Now I will identify the photographs in the collage above, starting from the bottom left.
Bottom row:
1.  The Crisis Jun-Jul 1959.  “First Church – Dr. Victor J Tulane (L), chairman of the trustee board of the John Wesley AME Zion church, Washington, D.C., presents chairman Theodore Taylor of the Washington branch a $100 check toward his church’s NAACP life memership. …”
2.  “Dr. Vincent in the door of his Sanatorium”.
3.  Noble Sissle with chorus girls from the musical “Shuffle Along”.
4.  “Dr. Vincent (right at table) assisting Dr. Keyes (?) in an operation at Bellevue.” (Journal of the National Medical Association January 1975)

Middle row:
1.  The Crisis Oct 1933 ” Awards  To Dr. Victor J. Tulane of the University of Michigan, election to Sigma, Xi, honorary science fraternity.  Mr. Tulane was awarded the degree of Doctor of Philosophy by the University of Michigan in June.”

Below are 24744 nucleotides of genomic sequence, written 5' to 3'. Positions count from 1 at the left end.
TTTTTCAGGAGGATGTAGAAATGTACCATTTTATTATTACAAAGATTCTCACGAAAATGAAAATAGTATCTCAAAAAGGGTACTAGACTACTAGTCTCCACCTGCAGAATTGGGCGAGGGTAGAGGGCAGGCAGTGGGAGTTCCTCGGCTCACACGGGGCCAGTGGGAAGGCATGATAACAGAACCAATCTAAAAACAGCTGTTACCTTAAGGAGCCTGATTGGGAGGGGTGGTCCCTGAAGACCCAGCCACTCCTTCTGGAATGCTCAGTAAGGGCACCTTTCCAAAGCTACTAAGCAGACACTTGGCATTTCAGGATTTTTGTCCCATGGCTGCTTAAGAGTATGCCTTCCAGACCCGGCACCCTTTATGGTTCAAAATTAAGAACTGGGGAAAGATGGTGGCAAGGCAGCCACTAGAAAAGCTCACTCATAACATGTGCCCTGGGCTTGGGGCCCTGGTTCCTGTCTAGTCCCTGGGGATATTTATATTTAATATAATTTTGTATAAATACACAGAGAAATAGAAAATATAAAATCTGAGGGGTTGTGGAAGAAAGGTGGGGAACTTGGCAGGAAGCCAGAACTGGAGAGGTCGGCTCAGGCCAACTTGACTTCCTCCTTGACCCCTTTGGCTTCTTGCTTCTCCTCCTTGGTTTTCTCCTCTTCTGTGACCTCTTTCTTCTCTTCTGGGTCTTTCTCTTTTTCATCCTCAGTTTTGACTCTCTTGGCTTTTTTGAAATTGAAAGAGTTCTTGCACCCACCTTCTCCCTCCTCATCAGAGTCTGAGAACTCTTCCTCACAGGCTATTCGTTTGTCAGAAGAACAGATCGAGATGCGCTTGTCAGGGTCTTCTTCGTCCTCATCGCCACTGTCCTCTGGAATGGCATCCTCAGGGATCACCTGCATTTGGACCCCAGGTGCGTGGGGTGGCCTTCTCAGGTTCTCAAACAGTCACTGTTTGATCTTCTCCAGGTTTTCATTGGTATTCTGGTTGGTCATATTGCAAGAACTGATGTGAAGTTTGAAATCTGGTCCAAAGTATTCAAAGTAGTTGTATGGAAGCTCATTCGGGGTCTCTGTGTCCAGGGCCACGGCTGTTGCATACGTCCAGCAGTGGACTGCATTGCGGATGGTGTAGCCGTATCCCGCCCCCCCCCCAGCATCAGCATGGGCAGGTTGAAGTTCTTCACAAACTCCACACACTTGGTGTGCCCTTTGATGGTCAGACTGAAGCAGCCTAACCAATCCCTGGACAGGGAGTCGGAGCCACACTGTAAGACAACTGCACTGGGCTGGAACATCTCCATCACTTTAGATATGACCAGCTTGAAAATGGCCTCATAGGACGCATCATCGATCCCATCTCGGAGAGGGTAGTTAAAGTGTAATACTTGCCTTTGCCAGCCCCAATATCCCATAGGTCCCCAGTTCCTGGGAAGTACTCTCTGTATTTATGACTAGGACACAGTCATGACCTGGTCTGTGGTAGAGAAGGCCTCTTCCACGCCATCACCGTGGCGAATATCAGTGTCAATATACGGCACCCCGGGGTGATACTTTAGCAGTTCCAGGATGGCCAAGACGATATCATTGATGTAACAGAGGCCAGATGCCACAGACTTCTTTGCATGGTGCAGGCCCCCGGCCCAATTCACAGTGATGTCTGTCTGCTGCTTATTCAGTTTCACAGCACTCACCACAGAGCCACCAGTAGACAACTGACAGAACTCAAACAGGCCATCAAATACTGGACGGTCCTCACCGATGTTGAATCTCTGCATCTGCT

2. A blow up of Victor Hugh Tulane’s head from the group photo above.
3. Skipping over to the group shot on the far right of that row – from the Journal – “Dr. Vincent (right) with (from left) Dr. Marshall Ross, Hon Adam Clayton Powell, Jr, and Mayor McKee.”

Top row:
1.Tuskegee College Board of Directors.  Front row center is Booker T. Washington.  Back row far right is Victor H. Tulane (Willie’s husband.  Naomi’s father)
2.  From the Journal “Dr. and Mrs. Vincent shortly after their marriage.”
3.  From google street view, the place the Vincents called home.

For more Sepia Saturday postings click here.

Victor and Willie Lee (Allen) Tulane – Sepia Saturday #49

Willie Lee and Victor Tulane on the front porch of their house on Union Street in Montgomery.